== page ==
Fariña also said her first day had been busy, with lots of coffee, lunch skipped, and meeting with current staffers to talk about ways to “duplicate” their policy successes — a mission at the heart of some of the programs she created. And she also foreshadowed her hesitance to be a public figure, saying “the word chancellor kind of gives me the shivers.” De Blasio is reportedly hoping Carranza will take a different approach.

Dennis Walcott made waffles.

PHOTO: Anna Phillips

He was still a few days shy of officially taking over the city’s school system when Dennis Walcott, then still a deputy mayor for Bloomberg, stopped by P.S. 10 in Brooklyn to make his trademark waffles in an appearance that many education insiders remember as his inaugural public appearance. The visit — not even his first since being appointed — fulfilled a promise made to a third-grader to prove that Walcott’s waffle recipe (sugar-free, in keeping with his fastidious health regimen) was the best in the world. A student’s question also presaged the chancellor’s first marathon several months later. The visit kicked off a gruelingand, he said, rewarding — pace of school visits that characterized Walcott’s tenure, which lasted until Bloomberg left office at the end of 2013.

Cathie Black made what might have been her longest public appearance.

PHOTO: Maura Walz
Cathie Black visited P.S. 262 in Brooklyn on her first official day as chancellor in 2011.

Cathie Black’s appointment came as a shock, but her first day on the job in January 2011 was thoroughly choreographed as she visited schools in each of the five boroughs. The city had time to prepare: It took several weeks between when Bloomberg picked her for state policy makers to give her the waiver she needed to run the city’s schools despite a total lack of education experience, and she didn’t take office for six weeks after that. At the time, Black told us she had visited roughly 20 schools before her official first day, when she stopped by a music-themed high school, a charter school that teaches Korean, and a school for students with severe disabilities. But her school-visit schedule quickly slowed as her public appearances became landmines for the city, and she resigned just three months after her official first day.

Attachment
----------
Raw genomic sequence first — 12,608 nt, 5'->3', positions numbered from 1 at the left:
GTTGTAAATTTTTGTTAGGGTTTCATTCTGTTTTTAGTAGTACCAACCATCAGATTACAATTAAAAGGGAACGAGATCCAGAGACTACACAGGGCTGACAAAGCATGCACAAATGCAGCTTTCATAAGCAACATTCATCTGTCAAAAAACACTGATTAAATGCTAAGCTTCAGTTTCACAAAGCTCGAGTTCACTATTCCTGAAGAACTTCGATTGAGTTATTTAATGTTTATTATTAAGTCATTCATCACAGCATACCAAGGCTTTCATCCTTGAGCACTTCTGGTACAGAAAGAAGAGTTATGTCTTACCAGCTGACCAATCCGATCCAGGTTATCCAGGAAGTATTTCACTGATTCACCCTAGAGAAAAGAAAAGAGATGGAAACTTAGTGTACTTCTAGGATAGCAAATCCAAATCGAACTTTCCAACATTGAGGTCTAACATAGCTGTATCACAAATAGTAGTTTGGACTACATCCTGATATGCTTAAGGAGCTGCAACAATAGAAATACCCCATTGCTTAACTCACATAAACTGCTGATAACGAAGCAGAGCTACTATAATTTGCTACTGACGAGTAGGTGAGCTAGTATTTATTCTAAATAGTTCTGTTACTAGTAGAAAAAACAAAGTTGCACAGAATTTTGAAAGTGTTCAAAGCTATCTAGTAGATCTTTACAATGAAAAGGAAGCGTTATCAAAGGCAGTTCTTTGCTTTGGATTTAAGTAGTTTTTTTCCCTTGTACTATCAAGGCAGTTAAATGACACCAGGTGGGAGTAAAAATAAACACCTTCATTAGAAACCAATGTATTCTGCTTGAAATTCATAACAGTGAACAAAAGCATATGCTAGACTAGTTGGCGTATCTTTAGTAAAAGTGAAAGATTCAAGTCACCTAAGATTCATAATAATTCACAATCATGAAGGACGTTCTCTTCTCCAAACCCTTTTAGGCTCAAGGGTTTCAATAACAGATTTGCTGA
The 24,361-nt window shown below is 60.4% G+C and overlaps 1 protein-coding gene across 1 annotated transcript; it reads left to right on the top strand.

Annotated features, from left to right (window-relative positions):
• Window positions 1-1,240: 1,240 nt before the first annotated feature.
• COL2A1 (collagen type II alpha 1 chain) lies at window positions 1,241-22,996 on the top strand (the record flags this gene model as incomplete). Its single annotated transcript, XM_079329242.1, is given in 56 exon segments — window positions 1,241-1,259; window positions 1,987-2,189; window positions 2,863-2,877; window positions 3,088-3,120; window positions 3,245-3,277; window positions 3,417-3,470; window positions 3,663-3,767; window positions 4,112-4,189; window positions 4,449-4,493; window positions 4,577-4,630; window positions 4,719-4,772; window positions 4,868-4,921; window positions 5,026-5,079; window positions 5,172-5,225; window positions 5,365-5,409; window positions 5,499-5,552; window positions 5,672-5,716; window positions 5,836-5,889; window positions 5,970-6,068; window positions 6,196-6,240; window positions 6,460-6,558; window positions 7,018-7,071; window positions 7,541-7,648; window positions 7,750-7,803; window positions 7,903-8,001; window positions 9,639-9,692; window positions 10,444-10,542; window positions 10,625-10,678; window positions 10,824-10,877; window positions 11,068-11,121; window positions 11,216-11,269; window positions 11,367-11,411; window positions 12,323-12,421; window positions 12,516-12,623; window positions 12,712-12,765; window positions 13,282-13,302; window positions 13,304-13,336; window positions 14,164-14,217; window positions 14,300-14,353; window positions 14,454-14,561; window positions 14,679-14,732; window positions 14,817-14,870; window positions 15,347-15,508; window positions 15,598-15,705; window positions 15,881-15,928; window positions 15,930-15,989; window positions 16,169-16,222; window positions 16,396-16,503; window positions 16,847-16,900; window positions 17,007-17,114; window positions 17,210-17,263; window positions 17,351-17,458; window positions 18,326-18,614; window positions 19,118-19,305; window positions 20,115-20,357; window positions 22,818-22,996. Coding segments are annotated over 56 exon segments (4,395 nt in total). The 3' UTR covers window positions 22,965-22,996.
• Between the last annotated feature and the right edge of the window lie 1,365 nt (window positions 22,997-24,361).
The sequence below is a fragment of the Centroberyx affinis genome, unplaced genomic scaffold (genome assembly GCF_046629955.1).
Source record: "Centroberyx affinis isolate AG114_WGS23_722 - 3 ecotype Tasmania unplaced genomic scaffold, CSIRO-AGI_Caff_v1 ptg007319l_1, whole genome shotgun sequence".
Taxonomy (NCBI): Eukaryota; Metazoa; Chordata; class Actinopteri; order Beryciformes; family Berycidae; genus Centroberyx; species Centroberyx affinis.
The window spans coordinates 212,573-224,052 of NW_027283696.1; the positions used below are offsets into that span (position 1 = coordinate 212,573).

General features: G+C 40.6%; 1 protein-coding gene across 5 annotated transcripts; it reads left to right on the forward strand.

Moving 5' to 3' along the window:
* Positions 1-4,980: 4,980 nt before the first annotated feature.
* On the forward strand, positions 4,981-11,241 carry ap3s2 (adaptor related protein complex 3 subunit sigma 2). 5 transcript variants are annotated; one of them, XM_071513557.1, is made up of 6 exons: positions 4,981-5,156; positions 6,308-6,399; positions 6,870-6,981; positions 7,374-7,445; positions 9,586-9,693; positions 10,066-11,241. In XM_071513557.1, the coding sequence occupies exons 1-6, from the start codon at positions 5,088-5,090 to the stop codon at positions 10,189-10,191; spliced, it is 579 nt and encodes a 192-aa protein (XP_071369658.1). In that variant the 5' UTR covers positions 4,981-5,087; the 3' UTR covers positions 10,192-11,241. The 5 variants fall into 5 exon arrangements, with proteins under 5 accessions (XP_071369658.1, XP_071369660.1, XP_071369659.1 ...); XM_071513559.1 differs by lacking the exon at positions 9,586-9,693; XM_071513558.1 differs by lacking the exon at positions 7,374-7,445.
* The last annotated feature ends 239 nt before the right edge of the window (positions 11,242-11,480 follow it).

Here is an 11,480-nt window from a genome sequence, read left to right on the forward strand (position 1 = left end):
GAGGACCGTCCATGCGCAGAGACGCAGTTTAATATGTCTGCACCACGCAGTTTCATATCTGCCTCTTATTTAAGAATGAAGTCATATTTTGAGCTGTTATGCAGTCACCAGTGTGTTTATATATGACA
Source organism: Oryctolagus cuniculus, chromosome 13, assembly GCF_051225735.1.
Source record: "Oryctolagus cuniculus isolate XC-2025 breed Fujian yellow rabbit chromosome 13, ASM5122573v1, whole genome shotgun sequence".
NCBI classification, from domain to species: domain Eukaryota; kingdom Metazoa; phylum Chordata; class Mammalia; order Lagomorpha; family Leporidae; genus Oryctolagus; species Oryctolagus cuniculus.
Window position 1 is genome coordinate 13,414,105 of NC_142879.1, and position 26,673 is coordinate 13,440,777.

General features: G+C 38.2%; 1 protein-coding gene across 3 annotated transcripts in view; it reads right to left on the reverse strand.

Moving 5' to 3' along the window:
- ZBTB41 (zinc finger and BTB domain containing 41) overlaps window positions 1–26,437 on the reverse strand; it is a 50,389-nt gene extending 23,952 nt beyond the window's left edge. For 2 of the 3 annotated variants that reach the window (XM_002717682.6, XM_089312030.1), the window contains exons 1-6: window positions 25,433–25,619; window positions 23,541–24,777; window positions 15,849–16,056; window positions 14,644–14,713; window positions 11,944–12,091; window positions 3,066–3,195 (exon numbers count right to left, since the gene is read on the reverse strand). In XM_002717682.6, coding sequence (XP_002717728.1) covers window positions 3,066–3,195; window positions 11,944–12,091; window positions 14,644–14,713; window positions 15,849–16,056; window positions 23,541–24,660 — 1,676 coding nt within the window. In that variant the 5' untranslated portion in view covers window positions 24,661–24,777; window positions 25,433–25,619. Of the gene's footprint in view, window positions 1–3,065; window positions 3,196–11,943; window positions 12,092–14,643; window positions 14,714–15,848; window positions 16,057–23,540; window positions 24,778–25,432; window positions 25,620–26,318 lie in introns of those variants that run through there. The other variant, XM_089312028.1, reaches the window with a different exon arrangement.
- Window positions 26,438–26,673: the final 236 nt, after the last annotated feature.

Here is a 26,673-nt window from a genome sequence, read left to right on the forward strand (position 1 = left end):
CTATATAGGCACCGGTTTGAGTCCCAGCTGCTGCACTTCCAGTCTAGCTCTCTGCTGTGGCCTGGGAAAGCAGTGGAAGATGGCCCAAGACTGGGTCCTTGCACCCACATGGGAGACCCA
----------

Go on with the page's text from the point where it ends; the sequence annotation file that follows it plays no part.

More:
Oh, and Joel Klein was uncharacteristically quiet.

Joel Klein. (GothamSchools file photo)

Schools were also closed when Klein took office in August 2002, but he didn’t stick around the education department’s headquarters, then still located in Downtown Brooklyn. “I wanted to send a clear message that I’m going to be out and in the schools,” Klein said about why he met with a deputy in Bedford-Stuyvesant on his first day. “If schools were open today, I’d be in school. Because that’s going to be a key part of my mission.”

That meeting was closed to the press, as part of a first day that the New York Times reported “represented a striking departure from tradition, and suggested that he might, at least for now, keep a lower profile than his predecessors.” (Several of them visited schools and held press conferences, according to the Times story, and one served French toast to students — likely with syrup.) Ultimately, that proved to be far from the case: Klein was a relentless leader and divisive public figure, frequently rolling out game-changing new policies during splashy press conferences without first building support from people who worked in schools.

A takeaway from Klein’s first day more than 15 years ago: A quiet first day hardly means a low-key administration — something to watch for now as Carranza digs in.